• bocephus Yeah it is a $900 slicer new, I picked it up for $400. That’s the best deal on something that I’ve come across. I’d love to find one of those SS warming cabinets to convert into a massive smoker, like I’ve seen on here, although I am contemplating building a dedicated wood smoke house. I want to build my wife a sauna and thought I’d just build a smoke house off of the back of it, while I’m pouring the concrete and buying the materials, may as well just add several hundred in materials and knock it all out in one build!

  • Team Orange Power User Canning Masterbuilt Veteran

    lkrfletcher I am interested in this, bacon is on my to do list. I have been following quite a few posts and it doesn’t seem to be as daunting a task as I thought. One of the keys I think is good rinse after soaking and dry well and refrigerate overnight before smoking.

  • Masterbuilt

    Cure #1 using a dry rub method. Amounts of cure, salt, and brown sugar used determined via digging dog farms cure calculator. Rub belly, put in bag, cure 1 day per 1/4” of meat thickness at thickest point. Add 2 more days for good measure to the cure. Rinse pat dry and let dry overnight in fridge then smoke @150-175 for at least 4 hrs or until internal temperature is 130 degrees. Slice cold and be sure to cook before eating.

    Haven’t found a need to add other flavors so can’t help there

  • Team Blue Regular Contributors Traeger Power User Veteran Sous Vide Canning

    bocephus You don’t need to refrigerate it overnight before smoking, you can go directly into the smoker after drying. It will be ready to go and take smoke well. Refrigerate well after smoking for ease of slicing, the colder the better. It’s not hard to make bacon at all, just remembering to turn the bag is the worse part.

  • Team Orange Power User Canning Masterbuilt Veteran

    RafterW Now that is thinking, keep the wife happy and get something out of it for you.

  • Team Orange Power User Canning Masterbuilt Veteran

    johnsbrewhouse I thought you put it into refrigerator overnight to form pellicle so the smoke adheres better.


  • bocephus said in Basic bacon rundown please:

    johnsbrewhouse I thought you put it into refrigerator overnight to form pellicle so the smoke adheres better.

    You can put it in the fridge to help form that pellicle, I do this if I have time. I’ve skipped it before and just patted it dry with paper towels then got it in the smoker, it turned out the same, as far as I could tell.

  • Big Green Egg Team Blue Regular Contributors Cast Iron Power User

    lkrfletcher this is a great post. I will follow this one as I am in the same boat as you!

  • Team Orange Power User Canning Masterbuilt Veteran

    RafterW Thanks, like I said I have never made bacon and am trying to get all info I can. Have made ground venison bacon but definitely not the same process.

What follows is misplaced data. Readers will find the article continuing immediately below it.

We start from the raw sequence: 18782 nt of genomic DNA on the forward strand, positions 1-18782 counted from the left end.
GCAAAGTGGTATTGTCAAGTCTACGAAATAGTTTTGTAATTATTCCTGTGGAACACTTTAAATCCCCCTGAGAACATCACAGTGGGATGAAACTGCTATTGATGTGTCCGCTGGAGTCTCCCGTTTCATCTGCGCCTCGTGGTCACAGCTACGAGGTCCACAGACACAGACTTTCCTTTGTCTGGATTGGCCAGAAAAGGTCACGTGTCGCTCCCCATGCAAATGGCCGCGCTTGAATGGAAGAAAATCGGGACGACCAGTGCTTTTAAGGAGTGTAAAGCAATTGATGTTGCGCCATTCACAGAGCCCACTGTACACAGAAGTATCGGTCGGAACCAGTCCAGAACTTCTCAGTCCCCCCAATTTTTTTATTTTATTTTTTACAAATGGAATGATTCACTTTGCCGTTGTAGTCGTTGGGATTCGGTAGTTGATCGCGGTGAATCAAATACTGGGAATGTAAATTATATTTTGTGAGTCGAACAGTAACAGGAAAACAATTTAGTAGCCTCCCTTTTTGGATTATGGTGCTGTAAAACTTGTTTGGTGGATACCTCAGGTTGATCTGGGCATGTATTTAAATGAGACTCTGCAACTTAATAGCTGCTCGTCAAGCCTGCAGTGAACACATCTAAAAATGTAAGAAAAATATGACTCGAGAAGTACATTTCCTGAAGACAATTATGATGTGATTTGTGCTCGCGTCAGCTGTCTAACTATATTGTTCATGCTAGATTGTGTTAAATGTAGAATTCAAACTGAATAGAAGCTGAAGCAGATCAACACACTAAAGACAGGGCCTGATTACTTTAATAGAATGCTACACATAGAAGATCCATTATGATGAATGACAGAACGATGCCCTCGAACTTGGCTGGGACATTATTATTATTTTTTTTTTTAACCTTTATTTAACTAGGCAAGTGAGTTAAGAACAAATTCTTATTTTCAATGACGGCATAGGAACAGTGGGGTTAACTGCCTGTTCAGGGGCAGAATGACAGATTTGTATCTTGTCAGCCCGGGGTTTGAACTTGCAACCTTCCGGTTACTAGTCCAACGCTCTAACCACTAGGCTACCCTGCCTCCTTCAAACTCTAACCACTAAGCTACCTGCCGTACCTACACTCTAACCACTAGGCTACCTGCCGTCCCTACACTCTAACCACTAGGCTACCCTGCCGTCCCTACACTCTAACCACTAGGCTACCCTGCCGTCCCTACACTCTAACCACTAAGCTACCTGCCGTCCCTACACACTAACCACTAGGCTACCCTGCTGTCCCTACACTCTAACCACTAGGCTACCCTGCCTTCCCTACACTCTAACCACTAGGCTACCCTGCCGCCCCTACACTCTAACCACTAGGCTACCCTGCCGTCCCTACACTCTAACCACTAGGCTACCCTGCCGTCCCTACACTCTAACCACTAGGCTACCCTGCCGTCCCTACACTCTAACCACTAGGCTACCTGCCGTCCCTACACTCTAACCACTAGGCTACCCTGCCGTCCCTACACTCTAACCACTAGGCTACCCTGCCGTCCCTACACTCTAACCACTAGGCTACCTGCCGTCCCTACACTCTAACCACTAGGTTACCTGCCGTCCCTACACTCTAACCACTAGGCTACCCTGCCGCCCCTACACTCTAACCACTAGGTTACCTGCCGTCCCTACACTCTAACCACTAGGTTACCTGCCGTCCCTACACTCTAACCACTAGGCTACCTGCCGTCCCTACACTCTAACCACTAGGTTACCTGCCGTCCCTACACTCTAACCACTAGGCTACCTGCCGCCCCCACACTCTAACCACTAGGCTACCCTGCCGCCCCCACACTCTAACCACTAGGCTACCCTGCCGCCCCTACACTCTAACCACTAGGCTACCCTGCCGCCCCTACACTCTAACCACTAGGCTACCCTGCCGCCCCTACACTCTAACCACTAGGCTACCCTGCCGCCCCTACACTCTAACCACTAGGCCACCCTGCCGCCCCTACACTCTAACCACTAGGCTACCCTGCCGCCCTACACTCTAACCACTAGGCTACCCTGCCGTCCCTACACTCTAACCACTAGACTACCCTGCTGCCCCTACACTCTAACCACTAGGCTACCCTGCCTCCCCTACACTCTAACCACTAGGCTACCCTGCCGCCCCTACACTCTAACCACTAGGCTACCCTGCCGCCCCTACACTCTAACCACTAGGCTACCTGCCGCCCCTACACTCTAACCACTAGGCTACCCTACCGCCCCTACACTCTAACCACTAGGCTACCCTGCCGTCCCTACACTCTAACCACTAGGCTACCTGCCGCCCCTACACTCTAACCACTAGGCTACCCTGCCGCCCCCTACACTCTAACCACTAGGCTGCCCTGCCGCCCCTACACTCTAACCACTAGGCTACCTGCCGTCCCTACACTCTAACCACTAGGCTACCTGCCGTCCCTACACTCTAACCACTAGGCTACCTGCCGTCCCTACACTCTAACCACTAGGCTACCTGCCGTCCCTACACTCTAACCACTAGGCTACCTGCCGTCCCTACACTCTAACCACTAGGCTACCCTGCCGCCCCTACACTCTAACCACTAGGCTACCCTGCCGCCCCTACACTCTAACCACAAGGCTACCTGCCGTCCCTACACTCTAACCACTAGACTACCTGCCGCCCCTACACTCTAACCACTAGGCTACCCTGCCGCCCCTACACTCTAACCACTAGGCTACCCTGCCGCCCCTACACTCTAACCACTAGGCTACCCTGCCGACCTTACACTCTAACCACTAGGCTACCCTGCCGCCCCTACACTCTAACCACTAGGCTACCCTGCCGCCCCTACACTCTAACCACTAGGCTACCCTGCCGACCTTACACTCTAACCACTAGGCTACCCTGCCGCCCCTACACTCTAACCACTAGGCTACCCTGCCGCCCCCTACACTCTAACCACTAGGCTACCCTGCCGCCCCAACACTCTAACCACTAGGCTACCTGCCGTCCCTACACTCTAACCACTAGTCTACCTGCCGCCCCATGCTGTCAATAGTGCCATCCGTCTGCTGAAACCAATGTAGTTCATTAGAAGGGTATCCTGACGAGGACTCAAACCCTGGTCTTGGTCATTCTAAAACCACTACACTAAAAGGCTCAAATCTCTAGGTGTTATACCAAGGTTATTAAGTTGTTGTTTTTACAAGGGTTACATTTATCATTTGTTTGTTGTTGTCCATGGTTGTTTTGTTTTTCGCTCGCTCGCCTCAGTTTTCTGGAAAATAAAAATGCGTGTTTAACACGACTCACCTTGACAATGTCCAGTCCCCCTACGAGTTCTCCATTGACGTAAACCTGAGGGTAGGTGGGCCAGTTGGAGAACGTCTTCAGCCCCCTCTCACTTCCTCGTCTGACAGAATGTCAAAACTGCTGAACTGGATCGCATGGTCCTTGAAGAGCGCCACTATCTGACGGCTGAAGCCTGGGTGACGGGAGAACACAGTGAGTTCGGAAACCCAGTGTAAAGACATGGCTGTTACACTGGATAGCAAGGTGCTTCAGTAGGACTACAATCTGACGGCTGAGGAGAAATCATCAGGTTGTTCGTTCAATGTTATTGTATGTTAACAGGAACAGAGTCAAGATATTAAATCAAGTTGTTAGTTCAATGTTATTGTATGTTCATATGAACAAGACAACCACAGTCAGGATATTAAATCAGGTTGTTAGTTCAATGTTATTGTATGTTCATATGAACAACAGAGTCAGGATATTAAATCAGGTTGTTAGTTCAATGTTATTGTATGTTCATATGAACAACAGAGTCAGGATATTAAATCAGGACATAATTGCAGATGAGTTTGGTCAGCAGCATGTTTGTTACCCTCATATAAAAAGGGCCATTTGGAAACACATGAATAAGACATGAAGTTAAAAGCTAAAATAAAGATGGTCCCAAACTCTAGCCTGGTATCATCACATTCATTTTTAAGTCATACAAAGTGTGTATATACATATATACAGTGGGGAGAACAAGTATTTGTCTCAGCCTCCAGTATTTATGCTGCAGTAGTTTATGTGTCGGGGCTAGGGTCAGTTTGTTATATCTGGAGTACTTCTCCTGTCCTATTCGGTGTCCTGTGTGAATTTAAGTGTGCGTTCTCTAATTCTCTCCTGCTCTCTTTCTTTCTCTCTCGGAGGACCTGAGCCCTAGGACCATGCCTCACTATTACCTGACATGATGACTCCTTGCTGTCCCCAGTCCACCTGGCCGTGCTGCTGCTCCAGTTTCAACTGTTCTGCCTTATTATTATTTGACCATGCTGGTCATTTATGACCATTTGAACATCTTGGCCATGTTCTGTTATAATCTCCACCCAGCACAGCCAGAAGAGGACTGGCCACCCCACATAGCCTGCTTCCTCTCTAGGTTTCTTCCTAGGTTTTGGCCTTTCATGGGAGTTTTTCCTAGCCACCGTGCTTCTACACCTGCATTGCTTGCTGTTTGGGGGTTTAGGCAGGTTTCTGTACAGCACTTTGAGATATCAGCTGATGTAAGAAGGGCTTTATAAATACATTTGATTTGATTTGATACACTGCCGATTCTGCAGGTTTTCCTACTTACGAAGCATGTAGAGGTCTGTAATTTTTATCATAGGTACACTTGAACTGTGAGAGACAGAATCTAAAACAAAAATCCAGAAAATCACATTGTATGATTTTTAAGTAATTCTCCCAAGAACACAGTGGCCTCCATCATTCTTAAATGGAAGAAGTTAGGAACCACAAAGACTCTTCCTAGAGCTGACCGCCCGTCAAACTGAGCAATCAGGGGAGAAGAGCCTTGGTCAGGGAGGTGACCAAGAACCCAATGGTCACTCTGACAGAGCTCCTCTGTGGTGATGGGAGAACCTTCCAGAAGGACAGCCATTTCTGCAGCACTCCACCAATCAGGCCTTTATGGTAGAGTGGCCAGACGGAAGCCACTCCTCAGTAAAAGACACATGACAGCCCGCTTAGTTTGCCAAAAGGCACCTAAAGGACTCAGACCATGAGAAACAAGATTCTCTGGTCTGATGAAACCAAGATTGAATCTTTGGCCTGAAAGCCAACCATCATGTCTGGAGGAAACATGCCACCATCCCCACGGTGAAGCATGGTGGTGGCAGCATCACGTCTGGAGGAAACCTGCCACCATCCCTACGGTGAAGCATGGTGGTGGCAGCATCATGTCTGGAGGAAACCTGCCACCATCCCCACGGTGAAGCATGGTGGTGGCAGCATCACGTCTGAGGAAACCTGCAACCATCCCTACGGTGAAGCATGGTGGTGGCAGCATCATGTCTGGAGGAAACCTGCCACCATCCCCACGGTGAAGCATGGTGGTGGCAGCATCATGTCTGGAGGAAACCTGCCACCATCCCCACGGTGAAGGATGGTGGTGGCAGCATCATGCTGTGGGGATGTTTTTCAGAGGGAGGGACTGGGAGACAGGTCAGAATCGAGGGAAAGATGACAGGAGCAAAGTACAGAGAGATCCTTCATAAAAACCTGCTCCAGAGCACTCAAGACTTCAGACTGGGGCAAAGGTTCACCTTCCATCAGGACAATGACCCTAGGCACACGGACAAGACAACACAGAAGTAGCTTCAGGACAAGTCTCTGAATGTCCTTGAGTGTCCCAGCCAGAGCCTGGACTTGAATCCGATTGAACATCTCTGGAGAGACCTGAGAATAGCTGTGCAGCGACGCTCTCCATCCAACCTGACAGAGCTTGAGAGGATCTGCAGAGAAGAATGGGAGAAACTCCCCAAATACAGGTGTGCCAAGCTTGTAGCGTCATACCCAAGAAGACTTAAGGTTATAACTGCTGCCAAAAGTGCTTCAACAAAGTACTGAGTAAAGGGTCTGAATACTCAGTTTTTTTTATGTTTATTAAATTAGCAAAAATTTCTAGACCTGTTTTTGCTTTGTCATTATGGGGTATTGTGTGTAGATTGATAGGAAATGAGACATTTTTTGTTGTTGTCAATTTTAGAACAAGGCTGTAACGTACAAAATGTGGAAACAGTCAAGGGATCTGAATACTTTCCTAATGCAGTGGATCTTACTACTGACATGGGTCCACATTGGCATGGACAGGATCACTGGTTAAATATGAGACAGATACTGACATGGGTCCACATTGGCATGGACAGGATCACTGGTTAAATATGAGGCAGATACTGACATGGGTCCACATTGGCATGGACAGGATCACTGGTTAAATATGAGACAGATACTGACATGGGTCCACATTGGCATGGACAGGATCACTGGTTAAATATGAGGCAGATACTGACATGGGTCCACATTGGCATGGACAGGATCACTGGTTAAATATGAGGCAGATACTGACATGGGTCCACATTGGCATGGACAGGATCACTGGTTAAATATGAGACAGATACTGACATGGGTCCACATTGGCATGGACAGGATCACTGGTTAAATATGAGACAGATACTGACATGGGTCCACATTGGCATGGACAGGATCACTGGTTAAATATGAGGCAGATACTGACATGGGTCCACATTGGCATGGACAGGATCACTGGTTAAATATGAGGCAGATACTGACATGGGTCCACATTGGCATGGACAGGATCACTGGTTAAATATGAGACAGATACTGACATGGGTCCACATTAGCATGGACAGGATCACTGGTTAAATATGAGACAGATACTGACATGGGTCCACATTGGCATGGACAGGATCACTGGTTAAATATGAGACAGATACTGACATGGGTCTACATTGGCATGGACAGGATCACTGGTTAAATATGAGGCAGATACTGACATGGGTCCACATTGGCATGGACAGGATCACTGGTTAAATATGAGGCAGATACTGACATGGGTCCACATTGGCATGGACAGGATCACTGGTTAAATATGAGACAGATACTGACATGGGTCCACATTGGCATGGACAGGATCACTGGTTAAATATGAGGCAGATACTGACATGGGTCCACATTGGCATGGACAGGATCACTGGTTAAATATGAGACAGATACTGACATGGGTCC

• bocephus It really isn’t that daunting of a task, I know it seems to be. I cut up a belly into roughly thirds, sometimes in half depending on the overall length of the belly and put them in 2G ziplocks to cure. It is well worth making your own, you can’t buy anything as good from the stores and it makes a great gift for around the holidays. I put in several pounds at our family chrismas gift exchange each year. I’ll be making a batch after thanksgiving.

  • Team Orange Masterbuilt Big Green Egg Dry Cured Sausage Sous Vide Canning Power User

    lkrfletcher Go for it!!! Expand your comfort and knowledge zone. I have been using a rub cure to do my bellies and have started leaning towards a brine. Develop your basic recipe and build from there. I like to add additions while it dries in the fridge, maybe some coarse ground black pepper, a dusting some hot pepper or flakes, etc. You can add some brown sugar on the slices as they bake in the oven if you want to candy them a bit. I slice like johnsbrewhouse since I am not happy with my current slicer. My .02¢


  • Here is the Meatgistcis University class on Bacon Basics that could serve as a good reference. https://meatgistics.waltonsinc.com/topic/800/cured-whole-muscle-meat-104-bacon-basics

  • Regular Contributors Cast Iron Sous Vide Canning Team Blue Power User

    lkrfletcher I’ve only done the dry cure, but man was it fun, easy and tasty. I added black pepper right before the smoke. I would think that would work for you as well. Keep us informed on the outcome.

Suggested Topics

  • 3
  • 7
  • 33
  • 8
  • 2

Community Statistics

15
Online

17.6k
Users

4.4k
Topics

66.2k
Posts

About Meatgistics

Meatgistics is brought to you by Walton's (waltonsinc.com). Meatgistics is a community site, knowledgebase, forum, blog, learning center, and a sharing site. You can find help and ask questions about anything related to meat processing, smoking and grilling meats, plus a whole lot more. Join Austin & Jon from Walton's and sign up for our Meatgistics community today.